I recently came across several old projects I did almost 20 years ago, and thought about how to preserve them so they aren’t lost again. I already believed them to be lost once, until a classmate approached me and told me what he had found on some of the old floppy disks he had lying around.
And what better place is there to conserve things than the internet?
Some time ago, I announced that the Molecule Engine uses C++ as a scripting language. Today, I can share implementation details and a few additional tricks that were used to keep compilation times and executable sizes down.
Serialization, reflection, and other mechanisms are often used for saving data in an editor or a tool like the asset pipeline, and then loading that data into the engine at run-time. This process is well-known, flexible, and allows us to store the data in any format conceivable. Still, all those techniques show certain weaknesses when it comes to keeping iteration times to an absolute minimum.
Even though Molecule’s run-time engine exclusively uses binary files without doing any parsing, the asset pipeline uses a human-readable non-binary format for storing pretty much everything except raw asset files like textures or models. This post explains the process behind translating data from such a human-readable format into actual instances of C++ structs with very little setup code required.
In performance-sensitive applications like games it is crucial to access data in a cache-friendly manner. Especially when dealing with a large number of objects of the same type, e.g. individual components in an entity-component-architecture, we should make sure to read as little data as possible. However, simple arrays-of-structures are often not suited for this, with structures-of-arrays yielding better performance. But the latter are not natively supported by the C++ language.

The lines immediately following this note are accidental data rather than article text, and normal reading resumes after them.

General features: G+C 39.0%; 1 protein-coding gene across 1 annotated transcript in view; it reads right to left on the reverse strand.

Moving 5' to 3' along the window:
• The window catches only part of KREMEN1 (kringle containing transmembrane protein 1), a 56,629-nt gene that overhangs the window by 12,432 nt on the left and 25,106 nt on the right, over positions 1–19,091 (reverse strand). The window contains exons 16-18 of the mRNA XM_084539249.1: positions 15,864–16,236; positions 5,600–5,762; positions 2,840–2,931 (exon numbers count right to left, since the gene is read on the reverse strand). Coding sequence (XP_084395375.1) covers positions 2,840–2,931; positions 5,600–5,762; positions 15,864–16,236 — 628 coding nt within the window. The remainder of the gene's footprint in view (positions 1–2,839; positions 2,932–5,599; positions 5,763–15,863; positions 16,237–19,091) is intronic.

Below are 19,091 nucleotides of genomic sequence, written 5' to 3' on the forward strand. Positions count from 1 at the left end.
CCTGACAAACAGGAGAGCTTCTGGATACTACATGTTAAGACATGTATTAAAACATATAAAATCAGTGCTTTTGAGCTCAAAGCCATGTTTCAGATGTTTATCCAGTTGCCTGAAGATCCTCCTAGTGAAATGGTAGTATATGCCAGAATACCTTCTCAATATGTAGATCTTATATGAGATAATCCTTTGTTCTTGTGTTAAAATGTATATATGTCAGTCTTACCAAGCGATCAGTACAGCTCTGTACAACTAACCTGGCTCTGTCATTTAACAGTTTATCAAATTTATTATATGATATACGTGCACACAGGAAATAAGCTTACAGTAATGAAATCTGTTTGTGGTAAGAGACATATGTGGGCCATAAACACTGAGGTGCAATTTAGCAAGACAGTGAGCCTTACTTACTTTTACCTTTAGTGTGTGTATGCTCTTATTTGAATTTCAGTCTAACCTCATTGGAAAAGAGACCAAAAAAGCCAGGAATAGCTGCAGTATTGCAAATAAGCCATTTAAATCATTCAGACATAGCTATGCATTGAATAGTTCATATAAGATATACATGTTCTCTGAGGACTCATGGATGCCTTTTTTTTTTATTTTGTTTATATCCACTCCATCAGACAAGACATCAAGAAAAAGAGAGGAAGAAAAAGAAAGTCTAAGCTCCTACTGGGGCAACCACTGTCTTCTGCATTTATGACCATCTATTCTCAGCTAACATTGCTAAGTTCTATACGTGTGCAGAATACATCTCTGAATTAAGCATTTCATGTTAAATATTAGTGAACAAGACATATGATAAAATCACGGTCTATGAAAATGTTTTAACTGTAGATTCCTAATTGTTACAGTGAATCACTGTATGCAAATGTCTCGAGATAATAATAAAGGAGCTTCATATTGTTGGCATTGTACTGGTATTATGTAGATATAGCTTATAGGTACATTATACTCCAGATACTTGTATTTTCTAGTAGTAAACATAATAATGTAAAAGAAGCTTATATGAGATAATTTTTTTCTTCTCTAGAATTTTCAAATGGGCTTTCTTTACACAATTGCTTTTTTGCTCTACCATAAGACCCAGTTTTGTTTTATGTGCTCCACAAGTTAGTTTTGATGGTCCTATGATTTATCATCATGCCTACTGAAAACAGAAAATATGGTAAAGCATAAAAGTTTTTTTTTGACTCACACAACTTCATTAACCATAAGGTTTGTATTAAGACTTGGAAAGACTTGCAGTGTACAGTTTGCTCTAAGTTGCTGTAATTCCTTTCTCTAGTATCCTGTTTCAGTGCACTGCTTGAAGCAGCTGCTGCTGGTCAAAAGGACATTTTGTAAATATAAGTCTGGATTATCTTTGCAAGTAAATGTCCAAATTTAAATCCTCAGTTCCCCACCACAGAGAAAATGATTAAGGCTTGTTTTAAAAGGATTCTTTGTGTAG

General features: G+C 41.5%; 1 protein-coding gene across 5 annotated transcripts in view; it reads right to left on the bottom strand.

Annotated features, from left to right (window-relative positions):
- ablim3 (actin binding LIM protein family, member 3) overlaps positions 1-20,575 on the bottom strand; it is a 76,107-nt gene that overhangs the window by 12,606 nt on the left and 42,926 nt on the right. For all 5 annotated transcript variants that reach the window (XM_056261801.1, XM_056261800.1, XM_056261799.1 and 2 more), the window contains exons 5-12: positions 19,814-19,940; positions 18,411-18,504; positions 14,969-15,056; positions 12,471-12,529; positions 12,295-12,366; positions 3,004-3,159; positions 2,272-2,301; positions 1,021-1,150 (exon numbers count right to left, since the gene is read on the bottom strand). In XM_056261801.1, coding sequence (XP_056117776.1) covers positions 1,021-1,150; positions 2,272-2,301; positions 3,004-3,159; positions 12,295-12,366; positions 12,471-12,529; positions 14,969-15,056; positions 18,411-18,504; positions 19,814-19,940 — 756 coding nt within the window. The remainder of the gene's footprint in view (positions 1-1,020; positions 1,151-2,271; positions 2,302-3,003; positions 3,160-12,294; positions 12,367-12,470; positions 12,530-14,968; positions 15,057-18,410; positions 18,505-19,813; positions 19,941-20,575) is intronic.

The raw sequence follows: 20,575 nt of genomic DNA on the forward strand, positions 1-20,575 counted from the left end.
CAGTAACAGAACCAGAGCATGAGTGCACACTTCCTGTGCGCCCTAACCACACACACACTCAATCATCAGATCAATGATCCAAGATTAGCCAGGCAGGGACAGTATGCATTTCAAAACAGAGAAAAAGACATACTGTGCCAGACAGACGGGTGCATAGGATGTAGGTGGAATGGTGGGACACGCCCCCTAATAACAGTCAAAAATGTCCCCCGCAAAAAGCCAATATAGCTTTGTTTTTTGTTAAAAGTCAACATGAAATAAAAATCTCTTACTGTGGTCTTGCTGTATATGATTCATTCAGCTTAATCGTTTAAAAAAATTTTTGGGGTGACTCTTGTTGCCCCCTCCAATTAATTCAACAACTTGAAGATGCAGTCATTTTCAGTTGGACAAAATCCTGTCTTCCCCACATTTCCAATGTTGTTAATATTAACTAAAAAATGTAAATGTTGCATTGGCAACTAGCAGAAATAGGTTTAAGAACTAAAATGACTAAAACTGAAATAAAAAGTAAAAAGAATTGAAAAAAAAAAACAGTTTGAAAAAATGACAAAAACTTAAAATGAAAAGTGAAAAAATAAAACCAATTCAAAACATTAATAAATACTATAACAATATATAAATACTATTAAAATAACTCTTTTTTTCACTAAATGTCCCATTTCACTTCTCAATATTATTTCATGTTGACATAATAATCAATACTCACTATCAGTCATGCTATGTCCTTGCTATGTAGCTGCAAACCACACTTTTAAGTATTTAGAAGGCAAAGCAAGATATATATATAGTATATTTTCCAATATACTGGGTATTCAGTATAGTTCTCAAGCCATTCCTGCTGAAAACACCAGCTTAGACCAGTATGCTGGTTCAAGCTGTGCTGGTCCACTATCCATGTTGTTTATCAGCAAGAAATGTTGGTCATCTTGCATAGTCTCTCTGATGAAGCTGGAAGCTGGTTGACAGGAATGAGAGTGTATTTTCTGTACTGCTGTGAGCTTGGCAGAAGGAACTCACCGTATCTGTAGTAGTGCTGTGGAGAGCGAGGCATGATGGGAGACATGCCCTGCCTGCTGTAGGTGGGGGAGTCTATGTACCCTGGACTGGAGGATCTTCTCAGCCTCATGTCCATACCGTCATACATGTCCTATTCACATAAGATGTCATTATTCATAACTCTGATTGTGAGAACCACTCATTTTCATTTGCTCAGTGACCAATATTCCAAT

Today’s post is less of an insight into how Molecule works, and more of an announcement about an upcoming feature we are very proud of!
Molecule Engine’s scripting system uses runtime-compiled C++ code as a scripting language, and you can see the system in action here (please make sure to watch the video in original quality).
This allows the engine to leverage the full performance potential of native C++ code, while providing designers and scripters with extremely short iteration times, commonly only experienced when using traditional scripting languages such as lua, python, or others.
Scripters won’t have to deal with internal engine details, and don’t need to worry about pointers or other low-level language stuff. They only work with a pure C-interface and opaque structs, as can be seen in the video. But programmers can easily dive in and feel right at home with the whole engine available to them in native C++-code.
Furthermore, programmers can aid scripters easily by using their favourite debuggers and IDEs for debugging and development. Scripters will love certain IDE features such as IntelliSense, completion listboxes, and other things a modern IDE provides!
Having finished the third part of this series about data ownership, we will turn our attention to performance optimizations and data layout again in this post. More specifically, we will detail how character skinning can be optimized with a few simple code and data changes.